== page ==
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The U.S. Environmental Protection Agency says it has found no evidence that hydraulic fracking has “widespread, systemic impacts” on drinking water. The EPA was asked by Congress to look at the potential impact of the oil and natural gas extraction technique on drinking water resources.
In a draft report released Thursday, environmental regulators said a review of data did turn upsome instances where "well integrity and waste water management related to hydraulic fracturing activities impacted drinking water." But such instances were small compared to the large number of hydraulically fractured wells across the country, EPA said.
Hydraulic fracturing, commonly known as fracking, involves injecting chemicals and liquids at high pressure below the earth’s surface to open up rocks and extract natural gas or oil. Critics have contended the procedure can contaminate water supplies and pollute the environment.
"EPA’s draft assessment will give state regulators, tribes and local communities and industry around the country a critical resource to identify how best to protect public health and their drinking water resources," said Thomas Burke, EPA’s science adviser and deputy assistant administrator of EPA’s Office of Research and Development. "It is the most complete compilation of scientific data to date, including over 950 sources of information, published papers, numerous technical reports, information from stakeholders and peer-reviewed EPA scientific reports."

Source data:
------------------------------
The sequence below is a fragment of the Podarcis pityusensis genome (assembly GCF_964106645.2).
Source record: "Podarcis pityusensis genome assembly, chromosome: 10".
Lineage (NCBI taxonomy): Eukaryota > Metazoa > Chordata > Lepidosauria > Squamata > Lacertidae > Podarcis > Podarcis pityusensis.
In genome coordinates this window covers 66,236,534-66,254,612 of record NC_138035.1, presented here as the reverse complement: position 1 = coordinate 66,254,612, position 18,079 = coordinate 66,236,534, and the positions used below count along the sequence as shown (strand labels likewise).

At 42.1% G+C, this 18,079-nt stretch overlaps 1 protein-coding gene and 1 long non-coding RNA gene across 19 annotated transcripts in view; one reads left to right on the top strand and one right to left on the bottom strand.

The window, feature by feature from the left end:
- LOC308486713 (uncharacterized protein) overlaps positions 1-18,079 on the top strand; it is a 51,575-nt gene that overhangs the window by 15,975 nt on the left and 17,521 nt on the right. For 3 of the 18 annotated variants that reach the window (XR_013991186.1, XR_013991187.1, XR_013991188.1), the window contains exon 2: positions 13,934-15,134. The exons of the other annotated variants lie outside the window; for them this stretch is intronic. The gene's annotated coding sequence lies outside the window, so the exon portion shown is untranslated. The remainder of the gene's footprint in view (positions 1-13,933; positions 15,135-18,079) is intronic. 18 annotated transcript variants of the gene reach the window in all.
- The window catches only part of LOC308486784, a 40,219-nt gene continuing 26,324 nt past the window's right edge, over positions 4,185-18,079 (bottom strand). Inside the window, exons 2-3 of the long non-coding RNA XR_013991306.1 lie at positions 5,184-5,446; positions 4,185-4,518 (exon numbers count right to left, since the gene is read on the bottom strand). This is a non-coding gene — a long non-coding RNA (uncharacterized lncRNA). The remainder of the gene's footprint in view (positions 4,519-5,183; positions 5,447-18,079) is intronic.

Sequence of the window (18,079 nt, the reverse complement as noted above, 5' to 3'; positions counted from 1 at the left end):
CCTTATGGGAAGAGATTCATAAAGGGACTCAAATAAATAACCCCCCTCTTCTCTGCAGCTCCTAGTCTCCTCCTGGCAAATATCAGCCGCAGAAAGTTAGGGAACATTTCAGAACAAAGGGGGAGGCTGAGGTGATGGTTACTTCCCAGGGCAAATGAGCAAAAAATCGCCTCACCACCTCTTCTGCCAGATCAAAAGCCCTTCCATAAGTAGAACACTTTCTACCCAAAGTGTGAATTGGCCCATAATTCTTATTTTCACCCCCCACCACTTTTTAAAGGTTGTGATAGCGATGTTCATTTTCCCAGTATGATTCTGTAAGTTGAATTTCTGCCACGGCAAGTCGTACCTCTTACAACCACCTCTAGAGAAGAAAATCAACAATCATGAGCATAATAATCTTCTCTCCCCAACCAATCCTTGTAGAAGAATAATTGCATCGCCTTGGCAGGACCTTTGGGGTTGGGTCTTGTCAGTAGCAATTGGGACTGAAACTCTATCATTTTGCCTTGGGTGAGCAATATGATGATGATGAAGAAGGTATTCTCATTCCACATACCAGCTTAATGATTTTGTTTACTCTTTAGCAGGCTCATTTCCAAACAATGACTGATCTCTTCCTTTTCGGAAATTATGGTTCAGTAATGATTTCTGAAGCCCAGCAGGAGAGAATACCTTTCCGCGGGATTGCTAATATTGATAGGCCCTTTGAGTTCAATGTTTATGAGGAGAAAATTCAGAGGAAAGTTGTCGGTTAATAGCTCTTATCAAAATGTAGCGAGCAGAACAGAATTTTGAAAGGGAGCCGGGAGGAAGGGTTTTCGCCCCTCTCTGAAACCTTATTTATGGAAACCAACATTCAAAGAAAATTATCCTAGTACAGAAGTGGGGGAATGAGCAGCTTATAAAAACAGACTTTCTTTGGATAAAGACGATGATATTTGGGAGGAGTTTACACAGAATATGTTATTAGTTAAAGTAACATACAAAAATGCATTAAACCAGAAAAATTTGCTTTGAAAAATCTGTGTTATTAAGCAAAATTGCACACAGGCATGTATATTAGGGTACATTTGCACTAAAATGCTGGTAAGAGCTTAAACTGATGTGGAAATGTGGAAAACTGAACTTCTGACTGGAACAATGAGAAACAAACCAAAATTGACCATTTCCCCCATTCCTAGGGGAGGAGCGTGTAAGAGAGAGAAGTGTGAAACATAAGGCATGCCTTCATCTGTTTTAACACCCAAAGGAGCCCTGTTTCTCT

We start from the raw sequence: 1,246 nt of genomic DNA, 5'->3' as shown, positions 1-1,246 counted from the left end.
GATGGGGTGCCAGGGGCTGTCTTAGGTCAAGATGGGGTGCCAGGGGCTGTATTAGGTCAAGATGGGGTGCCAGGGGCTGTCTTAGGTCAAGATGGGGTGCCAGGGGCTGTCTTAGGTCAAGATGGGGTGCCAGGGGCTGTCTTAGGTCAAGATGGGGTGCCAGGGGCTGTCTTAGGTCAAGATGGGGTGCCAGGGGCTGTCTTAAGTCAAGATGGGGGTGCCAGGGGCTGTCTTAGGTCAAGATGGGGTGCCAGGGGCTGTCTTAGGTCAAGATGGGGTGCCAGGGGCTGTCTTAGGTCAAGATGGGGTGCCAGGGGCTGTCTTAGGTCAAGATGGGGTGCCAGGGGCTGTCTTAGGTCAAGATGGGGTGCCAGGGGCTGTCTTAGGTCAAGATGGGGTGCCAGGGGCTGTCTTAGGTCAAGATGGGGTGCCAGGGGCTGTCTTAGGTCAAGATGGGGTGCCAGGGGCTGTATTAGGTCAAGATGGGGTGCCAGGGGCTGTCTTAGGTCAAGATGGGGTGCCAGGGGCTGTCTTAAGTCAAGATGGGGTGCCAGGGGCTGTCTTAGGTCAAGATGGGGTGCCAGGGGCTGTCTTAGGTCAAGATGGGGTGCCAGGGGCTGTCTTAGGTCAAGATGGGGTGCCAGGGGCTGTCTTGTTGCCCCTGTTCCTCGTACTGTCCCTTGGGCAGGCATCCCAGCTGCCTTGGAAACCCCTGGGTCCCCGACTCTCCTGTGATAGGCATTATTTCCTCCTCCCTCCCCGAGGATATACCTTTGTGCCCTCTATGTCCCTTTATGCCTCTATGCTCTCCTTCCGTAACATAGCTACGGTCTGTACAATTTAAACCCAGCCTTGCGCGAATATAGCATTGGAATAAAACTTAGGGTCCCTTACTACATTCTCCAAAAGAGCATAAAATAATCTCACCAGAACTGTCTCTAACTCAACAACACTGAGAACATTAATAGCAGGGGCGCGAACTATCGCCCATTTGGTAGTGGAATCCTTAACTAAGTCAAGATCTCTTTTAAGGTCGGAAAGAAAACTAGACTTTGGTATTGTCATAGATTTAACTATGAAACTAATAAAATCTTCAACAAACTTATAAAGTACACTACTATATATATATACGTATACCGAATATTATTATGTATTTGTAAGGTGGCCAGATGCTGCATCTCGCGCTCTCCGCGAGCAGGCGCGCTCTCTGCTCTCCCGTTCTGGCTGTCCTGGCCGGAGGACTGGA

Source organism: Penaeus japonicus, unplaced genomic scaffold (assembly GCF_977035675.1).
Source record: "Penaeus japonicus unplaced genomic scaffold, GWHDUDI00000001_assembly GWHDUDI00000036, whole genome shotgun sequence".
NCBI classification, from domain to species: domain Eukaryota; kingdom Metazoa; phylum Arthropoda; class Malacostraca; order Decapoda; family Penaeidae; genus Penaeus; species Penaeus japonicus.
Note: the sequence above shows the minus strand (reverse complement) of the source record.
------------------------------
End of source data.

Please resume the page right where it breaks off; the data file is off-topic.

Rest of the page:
Rep. Lamar Smith, a Texas Republican and chairman of the Science, Space, and Technology Committee, said the report confirms that fracking is safe. "The EPA has spent millions of taxpayers’ dollars only to conclude what state regulators have known for years. Local communities across the country have been inundated with misinformation from alarmists," he said in a statement.
Environmental groups disagreed.
"The EPA's water quality study confirms what millions of Americans already know — that dirty oil and gas fracking contaminates drinking water," Michael Brune, executive director of the the Sierra Club, said in a statement. "Unfortunately, the EPA chose to leave many critical questions unanswered. For example, the study did not look at this issue under the lens of public health and ignored numerous threats that fracking poses to drinking water. The EPA must conduct a comprehensive study that results in action to protect public health."